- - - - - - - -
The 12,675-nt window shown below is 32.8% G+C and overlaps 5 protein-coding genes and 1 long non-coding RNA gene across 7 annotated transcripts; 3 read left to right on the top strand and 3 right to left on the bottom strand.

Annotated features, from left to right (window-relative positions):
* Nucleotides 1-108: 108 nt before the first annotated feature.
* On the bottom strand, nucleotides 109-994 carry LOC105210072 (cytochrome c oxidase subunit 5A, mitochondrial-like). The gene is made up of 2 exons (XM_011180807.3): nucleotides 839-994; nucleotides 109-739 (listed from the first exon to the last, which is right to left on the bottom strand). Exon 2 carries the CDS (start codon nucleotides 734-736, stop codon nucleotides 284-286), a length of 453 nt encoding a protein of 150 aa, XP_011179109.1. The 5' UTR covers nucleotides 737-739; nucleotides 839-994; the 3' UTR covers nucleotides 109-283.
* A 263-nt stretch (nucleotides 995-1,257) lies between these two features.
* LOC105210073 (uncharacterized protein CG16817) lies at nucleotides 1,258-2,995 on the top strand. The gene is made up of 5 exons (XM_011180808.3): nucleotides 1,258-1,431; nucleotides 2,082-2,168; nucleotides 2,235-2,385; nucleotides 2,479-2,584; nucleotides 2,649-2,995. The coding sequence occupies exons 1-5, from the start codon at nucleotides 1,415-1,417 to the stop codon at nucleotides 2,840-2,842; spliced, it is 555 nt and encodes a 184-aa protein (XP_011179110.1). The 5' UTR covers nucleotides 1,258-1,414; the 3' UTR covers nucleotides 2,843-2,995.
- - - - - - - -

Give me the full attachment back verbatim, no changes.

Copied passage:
The 12,675-nt window shown below is 32.8% G+C and overlaps 5 protein-coding genes and 1 long non-coding RNA gene across 7 annotated transcripts; 3 read left to right on the top strand and 3 right to left on the bottom strand.

Annotated features, from left to right (window-relative positions):
* Nucleotides 1-108: 108 nt before the first annotated feature.
* On the bottom strand, nucleotides 109-994 carry LOC105210072 (cytochrome c oxidase subunit 5A, mitochondrial-like). The gene is made up of 2 exons (XM_011180807.3): nucleotides 839-994; nucleotides 109-739 (listed from the first exon to the last, which is right to left on the bottom strand). Exon 2 carries the CDS (start codon nucleotides 734-736, stop codon nucleotides 284-286), a length of 453 nt encoding a protein of 150 aa, XP_011179109.1. The 5' UTR covers nucleotides 737-739; nucleotides 839-994; the 3' UTR covers nucleotides 109-283.
* A 263-nt stretch (nucleotides 995-1,257) lies between these two features.
* LOC105210073 (uncharacterized protein CG16817) lies at nucleotides 1,258-2,995 on the top strand. The gene is made up of 5 exons (XM_011180808.3): nucleotides 1,258-1,431; nucleotides 2,082-2,168; nucleotides 2,235-2,385; nucleotides 2,479-2,584; nucleotides 2,649-2,995. The coding sequence occupies exons 1-5, from the start codon at nucleotides 1,415-1,417 to the stop codon at nucleotides 2,840-2,842; spliced, it is 555 nt and encodes a 184-aa protein (XP_011179110.1). The 5' UTR covers nucleotides 1,258-1,414; the 3' UTR covers nucleotides 2,843-2,995.